At some point in the development of your practice, you may decide to hire another physician. Reasons for this can vary; some physicians want to take more time to pursue other interests, some see it as a way to lower overhead, and others want to increase passive income. Regardless of the motivation, there are several questions to consider before hiring an associate.
1. Am I ready to hire an associate?
There are different ways to look at this question, and there are books, formulas, and professional consultants who can help answer it for you. The reality is that there is a specific time to hire an associate, as there is a specific time to hire any employee. The time to hire is when you are stretched past maximum capacity. You are exhausted. You need help. At this point, a new associate can walk into a relatively busy clinic, and you will worry less about their productivity covering their expenses.
2. What kind of physician should I hire?
Comprehensive, retina, OD? The choices are numerous. You should evaluate your patient population to determine the biggest need. You may want someone who does exactly what you do—or you may want the opposite. If you find you’re referring a lot of patients to retina specialists, you may be inclined to hire a retina doctor. However, if you are an anterior segment specialist, you may need to purchase a lot of equipment for the retina specialist. You may also lose favor with the original retina group, who may no longer refer patients to you. Further, remember the various demographics of patients per specialty. Retina patients tend to be different from LASIK patients, who are different from pediatric patients. I’ve found patients are more comfortable in the waiting rooms when they are among similar patients.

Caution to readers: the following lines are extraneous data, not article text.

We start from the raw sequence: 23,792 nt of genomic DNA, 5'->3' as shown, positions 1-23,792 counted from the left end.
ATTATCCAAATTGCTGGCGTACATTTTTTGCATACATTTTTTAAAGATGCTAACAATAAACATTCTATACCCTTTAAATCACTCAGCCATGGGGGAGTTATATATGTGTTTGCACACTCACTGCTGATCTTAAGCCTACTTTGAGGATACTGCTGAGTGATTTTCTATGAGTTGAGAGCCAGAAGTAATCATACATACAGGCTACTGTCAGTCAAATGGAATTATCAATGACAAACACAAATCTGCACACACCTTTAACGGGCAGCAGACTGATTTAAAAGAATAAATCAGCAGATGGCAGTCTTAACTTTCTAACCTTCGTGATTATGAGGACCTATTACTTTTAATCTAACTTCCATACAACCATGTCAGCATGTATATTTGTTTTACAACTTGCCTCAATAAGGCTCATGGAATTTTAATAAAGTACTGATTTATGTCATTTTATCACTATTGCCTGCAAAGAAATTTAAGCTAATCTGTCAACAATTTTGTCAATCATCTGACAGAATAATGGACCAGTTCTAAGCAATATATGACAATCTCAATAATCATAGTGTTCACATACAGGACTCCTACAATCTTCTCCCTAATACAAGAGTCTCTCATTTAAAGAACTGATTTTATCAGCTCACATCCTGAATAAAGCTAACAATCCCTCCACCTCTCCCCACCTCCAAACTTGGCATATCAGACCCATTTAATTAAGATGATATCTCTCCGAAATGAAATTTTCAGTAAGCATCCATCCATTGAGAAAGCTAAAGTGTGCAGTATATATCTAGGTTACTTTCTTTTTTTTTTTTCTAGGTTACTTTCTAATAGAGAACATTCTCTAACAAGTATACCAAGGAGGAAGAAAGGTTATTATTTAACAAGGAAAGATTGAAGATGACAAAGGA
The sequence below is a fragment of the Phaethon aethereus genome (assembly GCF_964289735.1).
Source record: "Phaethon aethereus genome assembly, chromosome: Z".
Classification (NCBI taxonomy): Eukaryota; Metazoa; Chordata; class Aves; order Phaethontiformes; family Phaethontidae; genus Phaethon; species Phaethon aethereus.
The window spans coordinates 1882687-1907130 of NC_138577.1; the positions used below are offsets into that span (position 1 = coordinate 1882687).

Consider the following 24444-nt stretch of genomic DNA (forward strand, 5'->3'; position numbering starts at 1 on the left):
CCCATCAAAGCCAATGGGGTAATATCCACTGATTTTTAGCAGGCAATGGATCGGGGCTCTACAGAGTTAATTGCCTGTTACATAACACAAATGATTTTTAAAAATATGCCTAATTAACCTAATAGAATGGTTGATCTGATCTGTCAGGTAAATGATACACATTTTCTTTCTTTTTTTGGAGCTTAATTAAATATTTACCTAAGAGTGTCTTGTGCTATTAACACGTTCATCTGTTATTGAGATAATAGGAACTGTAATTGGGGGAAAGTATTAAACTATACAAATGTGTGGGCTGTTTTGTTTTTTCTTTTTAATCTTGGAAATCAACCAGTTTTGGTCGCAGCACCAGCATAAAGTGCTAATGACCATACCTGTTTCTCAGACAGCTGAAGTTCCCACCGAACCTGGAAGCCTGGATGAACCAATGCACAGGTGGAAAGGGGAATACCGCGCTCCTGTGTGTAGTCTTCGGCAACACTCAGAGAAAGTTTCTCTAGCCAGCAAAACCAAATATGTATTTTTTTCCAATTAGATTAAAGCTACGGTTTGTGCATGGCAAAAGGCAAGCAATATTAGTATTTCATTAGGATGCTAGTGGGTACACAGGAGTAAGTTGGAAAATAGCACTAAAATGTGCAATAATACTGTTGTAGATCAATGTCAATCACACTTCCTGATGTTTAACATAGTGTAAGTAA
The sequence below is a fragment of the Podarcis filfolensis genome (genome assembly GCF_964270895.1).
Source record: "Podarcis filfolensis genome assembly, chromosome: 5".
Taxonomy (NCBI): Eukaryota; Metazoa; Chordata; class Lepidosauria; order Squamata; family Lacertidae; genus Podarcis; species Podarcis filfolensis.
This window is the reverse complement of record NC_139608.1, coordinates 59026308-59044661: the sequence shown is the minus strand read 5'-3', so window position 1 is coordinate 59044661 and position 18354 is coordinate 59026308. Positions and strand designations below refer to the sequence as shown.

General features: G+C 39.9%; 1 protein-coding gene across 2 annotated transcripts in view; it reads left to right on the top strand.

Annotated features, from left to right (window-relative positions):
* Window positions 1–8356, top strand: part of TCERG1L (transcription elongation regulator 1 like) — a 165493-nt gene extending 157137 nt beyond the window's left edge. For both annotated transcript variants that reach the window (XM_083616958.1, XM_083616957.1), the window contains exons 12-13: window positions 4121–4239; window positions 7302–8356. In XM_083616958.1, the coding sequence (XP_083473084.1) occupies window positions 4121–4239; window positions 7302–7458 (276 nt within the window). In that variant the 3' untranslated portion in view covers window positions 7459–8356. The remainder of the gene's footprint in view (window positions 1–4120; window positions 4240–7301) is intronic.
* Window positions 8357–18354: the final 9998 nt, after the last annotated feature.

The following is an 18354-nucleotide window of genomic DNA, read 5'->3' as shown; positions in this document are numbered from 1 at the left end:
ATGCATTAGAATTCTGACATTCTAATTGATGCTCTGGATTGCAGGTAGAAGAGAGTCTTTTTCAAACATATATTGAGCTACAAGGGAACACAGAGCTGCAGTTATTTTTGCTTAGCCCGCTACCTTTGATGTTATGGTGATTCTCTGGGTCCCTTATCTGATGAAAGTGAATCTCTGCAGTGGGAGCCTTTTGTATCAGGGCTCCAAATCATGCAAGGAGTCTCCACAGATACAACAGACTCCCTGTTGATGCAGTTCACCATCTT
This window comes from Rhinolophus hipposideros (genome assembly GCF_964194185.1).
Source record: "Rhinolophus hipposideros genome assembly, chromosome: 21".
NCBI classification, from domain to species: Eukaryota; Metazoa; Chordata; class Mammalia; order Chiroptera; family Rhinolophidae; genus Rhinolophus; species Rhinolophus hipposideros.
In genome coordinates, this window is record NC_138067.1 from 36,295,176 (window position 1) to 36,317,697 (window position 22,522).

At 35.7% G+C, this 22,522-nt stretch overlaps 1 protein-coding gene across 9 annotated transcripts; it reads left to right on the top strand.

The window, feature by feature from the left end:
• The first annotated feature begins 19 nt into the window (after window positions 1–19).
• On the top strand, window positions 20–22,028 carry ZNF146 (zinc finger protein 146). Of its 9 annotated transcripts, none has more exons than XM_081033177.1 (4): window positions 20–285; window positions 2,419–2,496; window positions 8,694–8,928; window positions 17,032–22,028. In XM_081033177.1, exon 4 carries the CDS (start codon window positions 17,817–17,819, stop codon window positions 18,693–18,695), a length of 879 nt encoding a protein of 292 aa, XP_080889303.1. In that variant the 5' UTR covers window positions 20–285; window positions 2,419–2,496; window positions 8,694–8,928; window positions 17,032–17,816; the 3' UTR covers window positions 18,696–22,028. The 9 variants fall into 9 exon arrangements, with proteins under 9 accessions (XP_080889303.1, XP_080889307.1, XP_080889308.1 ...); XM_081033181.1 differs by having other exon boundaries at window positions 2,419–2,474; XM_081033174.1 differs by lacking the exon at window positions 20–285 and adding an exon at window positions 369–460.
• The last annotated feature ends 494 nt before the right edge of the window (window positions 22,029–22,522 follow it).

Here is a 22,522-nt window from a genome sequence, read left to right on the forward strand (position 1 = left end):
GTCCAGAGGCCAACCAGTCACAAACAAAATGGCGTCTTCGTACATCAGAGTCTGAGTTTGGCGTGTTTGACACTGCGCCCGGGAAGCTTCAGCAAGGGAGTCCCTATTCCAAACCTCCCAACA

3. Should I offer partnership?
Not at first. You need to ensure that the new hire is actually a good doctor. But if the doctor is a hard worker, takes good care of patients, and works as much as you do, then you should absolutely offer a partnership buy-in. “But I built this practice from nothing,” you may argue. That’s fine, but keep in mind that a solo practice can go from a seven-figure valuation to near zero, should tragedy befall the owner. I’ve seen this pattern happen all too often: Ophthalmologists who believe they will never get sick or need to retire suddenly have a medical issue, and their practice is devoured by the competition in weeks. As practices grow and take on more partners, this risk is greatly reduced.
4. How much more vacation will I be able to give myself?
Realistically, none. Of course, it’s your practice, and you can take as much time as you like. That said, the more you’re out of the office, the less income there is. The only exception to that is if your office is so lean that you’ve maximized things so that a physician is using every room every day of the year. In real-world practice, this is hard to achieve.
5. I have to decide between Dr. A and Dr. B;
Dr. A was overall a stronger candidate, but Dr. A also wants a higher starting salary than Dr. B. Who should I hire? Hire Dr. A. This is someone you want to spend a lot of hours with and who will grow your practice.
In the end, hiring an associate can be a daunting process. Before starting, make sure that you’re ready. If you are, then decide what type of eye care provider will work best in your practice. List your opportunity online, contact residency program directors with offers, and interview away. Finally, never be afraid to pay well for talent—it will pay back multiple dividends in the end.